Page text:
Disney has released a jackpot of Kid’s Activity Sheets and movie clips in celebration of Monsters University, graduating to theaters this June 21. Mike and Sulley weren’t always the best of friends. In fact, when the Scarers first met in college, they couldn’t stand each other. Monsters University sets the story straight on how the pair overcame their differences and became inseparable.
Admission, I am a zombie fanatic. But that doesn’t mean I am feeding episodes of The Walking Dead or Romero’s iconic classic as part of my children’s pop-culture diet. Zombies do, however, make for a fun twist on the classic chase game of “tag”. Brains…..
I want to thank my brethren in the daddy blogging society for linking to this awesome short film from Ben Howling and Yolanda Ramke. Titled, Cargo, the film is about a zombie-bitten fathers last moments with his infant child. I don’t want to say more than that as to preserve the message being delivered. The short film was a finalist in the 2013 Australian Tropfest Film Festival.
Jack the Giant Slayer is Bryan Singer’s interpretation of the English folktale. There has been an influx of fairy tale movie adaptions in the last couple of years, but Giant Slayer best keeps to the spirit of the original tale. The filmmakers even worked in a “Fi, Fi, Fo, Fum”, a golden egg and harp. From giants to set pieces, Jack is laden with spectacular CGI. The fairy tale landscape is the perfect companion to the computer canvas and the massive giants are very well done, though, with exception to General Fallon (Bill Nighy), are sometimes difficult to discern from one another. Jack does have his shortcomings. The final confrontation between humans and giants isn’t the payoff I had anticipated, it feels rushed and leaves too many unanswered questions. There isn’t much character development. But perhaps the most disappointing shortfall is the 3D….there is none. Do not pay for this upgrade. Jack the Giant Slayer is rated PG-13. Is Jack safe for kids? Well, that depends on the limits you place on violence. There is no blood, gore, or giant’s goo. Violent encounters are mostly suggestive. There is gross-out humor.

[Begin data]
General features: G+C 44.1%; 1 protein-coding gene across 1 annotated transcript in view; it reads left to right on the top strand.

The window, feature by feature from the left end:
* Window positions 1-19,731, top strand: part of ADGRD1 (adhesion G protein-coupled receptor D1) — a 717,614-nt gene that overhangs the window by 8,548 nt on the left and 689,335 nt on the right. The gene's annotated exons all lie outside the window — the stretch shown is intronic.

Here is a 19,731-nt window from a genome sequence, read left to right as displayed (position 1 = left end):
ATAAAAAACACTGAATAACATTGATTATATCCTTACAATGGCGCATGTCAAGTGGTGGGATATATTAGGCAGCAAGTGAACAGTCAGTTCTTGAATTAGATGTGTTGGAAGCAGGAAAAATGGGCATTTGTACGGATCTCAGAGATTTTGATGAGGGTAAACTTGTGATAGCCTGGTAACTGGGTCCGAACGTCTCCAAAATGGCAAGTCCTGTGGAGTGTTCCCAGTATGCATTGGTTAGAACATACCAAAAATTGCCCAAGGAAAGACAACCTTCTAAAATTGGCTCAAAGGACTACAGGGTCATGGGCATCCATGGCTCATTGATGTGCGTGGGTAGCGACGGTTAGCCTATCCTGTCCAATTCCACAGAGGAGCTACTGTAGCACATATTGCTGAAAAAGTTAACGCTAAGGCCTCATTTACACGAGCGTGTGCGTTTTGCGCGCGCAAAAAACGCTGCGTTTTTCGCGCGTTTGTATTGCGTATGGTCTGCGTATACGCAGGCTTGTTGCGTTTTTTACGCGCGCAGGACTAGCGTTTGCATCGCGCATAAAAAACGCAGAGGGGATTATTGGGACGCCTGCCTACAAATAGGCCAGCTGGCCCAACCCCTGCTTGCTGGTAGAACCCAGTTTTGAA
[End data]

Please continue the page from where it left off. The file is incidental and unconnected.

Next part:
Rise of the Guardians is a half-hearted attempt to innovate the holiday-themed film territory, wasting away any originality it may have had. Who doesn’t want Santa and the Easter Bunny joining the Avengers team? For the most part, that’s what you get – plenty of fast-paced fight scenes. It’s the narrative that takes the back seat in Santa’s sleigh. The story just isn’t that interesting.
While slyly poking fun at 80’s slasher films, ParaNorman really capitalizes on the recent zombie craze. There’s a clever duality of cute and disgusting themes constantly running, which works surprisingly well in a childrens film. But somewhere in the middle the film loses its way, choosing to ditch it’s Sixth Sense inspirations, and opting to mirror the plot after The Grudge. A poor choice, in that the film loses its charming creepiness and instead gets full-on frightening and annoying. The sum is a muddied anti-bullying campaign. An increasingly alarming problem in today’s society, but weak execution here results in a message that completely flew by unnoticed. My son does want those zombie slippers and toothbrush though.
Unexpected Journey is the first of three films chronicling the adventures of Bilbo Baggins. Peter Jackson intends to bring every bit of Tolkien’s novel to life in his movie trilogy. It’s very faithful, it’s extremely long winded. This segment in Tolkien’s fantasy-adventure leads Bilbo to encounter a trio of trolls, giant wolves, a goblin king and a chance encounter with the creature Gollum (and his “precious”).